Modern Swiss Army: Its Weapons Include More Than a Knife

United Press International

“The Swiss have no army,” Nicolo Machiavelli said 500 years ago. “They are an army.” It’s more true today than ever.

Back when the Florentine statesman wrote, men went into battle on horse and on foot. In Switzerland these days, some still would. Others would go by bicycle.

Make no mistake: This country has the latest and best defense that money can buy.

Camouflaged steel doors slide open to reveal huge Alpine caverns, and out roll jet fighters and missiles.


Powerful Tanks, Cannons

Down in the valley are some of the most powerful tanks and cannons available in the world.

As many as 625,000 men can be mobilized in 48 hours and 1 million in a week. All Swiss men keep automatic rifles and ammunition at home, adhering to the militia concept of a “people’s army” in which there are only 1,500 regular soldiers.

About 2.5 million army guns have been handed out so far this century and are still in private homes. Not one has been used in a crime.


Each year, 400,000 men take part in military refresher maneuvers.

All this in a nation of just 6.5 million people.

But one thing hasn’t changed over the centuries, and that is the Swiss army’s use of horses and mules. There are also several thousand troops in three “bicycle regiments.”

There are good reasons why horses, mules and bikes play a big role in national defense:


--Horses and mules can withstand temperatures of 40 degrees below zero, which is normal in the Alps in winter.

--They can carry a rider and up to 220 pounds of equipment over the mountains and through deep snow.

--Bicycles are quiet, and a rider can carry twice as much gear as a man on foot.

--Most of Switzerland is mountainous terrain, where trucks would generally be useless. Blizzards and fog are common, making it impossible to fly helicopters.


In the 1930s, the Swiss army had 60,000 full-time horses and mules serving in the mountain infantry. Today there are only 140 such “regular” animals, which are used for training.

But there are 9,000 horses and mules in the reserves, with the army paying the owners a part of the costs of upkeep.

“This is, of course, a much more practical, as well as less expensive, way of doing things,” a Defense Ministry spokesman said.

When called up for their annual military service--which ranges from one to four weeks, depending on the animal’s age--the owners report along with their horses and mules.


“Pack horses and mules are dependable in all weather, have impressive infantry battle ability and are a valuable link between people and army,” said Walter Zimmermann, a three-star general and a division commander.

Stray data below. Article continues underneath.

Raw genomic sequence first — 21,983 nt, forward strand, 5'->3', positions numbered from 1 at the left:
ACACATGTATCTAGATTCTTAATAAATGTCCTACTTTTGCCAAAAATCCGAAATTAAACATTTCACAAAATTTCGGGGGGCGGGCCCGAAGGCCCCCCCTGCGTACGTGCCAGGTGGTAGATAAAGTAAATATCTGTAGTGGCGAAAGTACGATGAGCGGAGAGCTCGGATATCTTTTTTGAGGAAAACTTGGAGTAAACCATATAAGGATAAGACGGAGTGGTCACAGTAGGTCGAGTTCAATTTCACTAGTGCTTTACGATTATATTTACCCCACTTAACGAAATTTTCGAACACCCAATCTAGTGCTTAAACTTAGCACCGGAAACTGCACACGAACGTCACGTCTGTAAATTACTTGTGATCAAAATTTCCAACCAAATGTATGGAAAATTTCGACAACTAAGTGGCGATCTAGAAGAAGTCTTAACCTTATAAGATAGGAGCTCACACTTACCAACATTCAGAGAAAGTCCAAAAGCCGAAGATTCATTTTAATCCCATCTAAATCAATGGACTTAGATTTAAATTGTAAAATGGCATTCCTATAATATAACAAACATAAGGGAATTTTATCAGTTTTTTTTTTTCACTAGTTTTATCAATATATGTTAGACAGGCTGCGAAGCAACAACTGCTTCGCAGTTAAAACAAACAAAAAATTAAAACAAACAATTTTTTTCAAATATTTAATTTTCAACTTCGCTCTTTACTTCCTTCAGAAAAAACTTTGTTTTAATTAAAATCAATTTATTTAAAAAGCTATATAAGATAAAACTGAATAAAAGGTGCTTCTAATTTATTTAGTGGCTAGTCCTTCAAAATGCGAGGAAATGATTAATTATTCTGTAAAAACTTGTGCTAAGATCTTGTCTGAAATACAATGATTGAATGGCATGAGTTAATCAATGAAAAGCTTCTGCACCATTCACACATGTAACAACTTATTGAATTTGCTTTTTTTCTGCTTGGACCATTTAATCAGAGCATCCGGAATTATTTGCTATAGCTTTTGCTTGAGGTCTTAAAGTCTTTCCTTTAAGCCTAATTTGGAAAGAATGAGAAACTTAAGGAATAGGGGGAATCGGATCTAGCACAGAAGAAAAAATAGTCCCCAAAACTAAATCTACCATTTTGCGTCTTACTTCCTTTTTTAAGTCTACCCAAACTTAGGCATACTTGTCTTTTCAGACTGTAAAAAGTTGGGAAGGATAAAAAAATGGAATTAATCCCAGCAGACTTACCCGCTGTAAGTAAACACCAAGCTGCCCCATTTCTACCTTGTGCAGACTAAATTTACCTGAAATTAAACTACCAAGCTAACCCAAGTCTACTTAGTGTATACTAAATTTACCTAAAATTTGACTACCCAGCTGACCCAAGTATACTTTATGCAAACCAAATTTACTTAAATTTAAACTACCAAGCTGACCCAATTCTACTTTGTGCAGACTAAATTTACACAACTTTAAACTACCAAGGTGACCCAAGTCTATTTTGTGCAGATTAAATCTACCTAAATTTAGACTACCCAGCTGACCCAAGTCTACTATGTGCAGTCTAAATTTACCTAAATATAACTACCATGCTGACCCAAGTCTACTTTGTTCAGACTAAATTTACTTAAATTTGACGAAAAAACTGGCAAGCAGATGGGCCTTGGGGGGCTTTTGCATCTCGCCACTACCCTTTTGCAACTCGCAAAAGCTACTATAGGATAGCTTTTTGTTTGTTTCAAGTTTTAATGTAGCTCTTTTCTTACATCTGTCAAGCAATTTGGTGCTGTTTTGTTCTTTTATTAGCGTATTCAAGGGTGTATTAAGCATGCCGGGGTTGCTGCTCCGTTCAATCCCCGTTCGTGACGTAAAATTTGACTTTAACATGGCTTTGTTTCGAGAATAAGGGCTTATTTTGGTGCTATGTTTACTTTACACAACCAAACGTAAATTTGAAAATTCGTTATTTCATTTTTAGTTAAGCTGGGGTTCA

Writing in the January issue of the Army Association magazine, Zimmermann extolled the vital role still played by animals in Swiss defense.

“Fighting in Afghanistan is an example of how specially trained horseback mountain troops can get around blockades guarding the valleys,” he wrote.

Difficult Terrain


Zimmermann noted the ability of horses and mules to operate in all kinds of weather and in the most difficult terrain.

“Nothing can prevent these units from carrying out their transport duties--not night or fog, not blizzards or storms,” he said. “And also important is the comradeship between animal and soldier.”

A top veterinary surgeon in Zurich recently declined officer’s rank because he wanted to be with his horse. That meant remaining a corporal.

As for bicycles, the Swiss army first introduced them in 1888. The “Bicycle Troops” were officially formed in 1891. By 1924 there were 24 bicycle companies, with the riders mainly used as messengers.


Nowadays the army has three bicycle regiments numbering several thousand men--the Defense Ministry will not give the exact figure.

Training ends with a 125-mile “bicycle march” with the pedal-power reservists carrying 88 pounds of equipment more than 75 miles a day.

“Bicycles are quiet, can be used when visibility is almost zero and are an ideal attack weapon,” the Defense Ministry said.

They are used for three main purposes--defense, delaying action and attack.


A soldier wearing full battle dress and riding a bike may at first look amusing. But that anti-tank missile on his shoulder is no joke.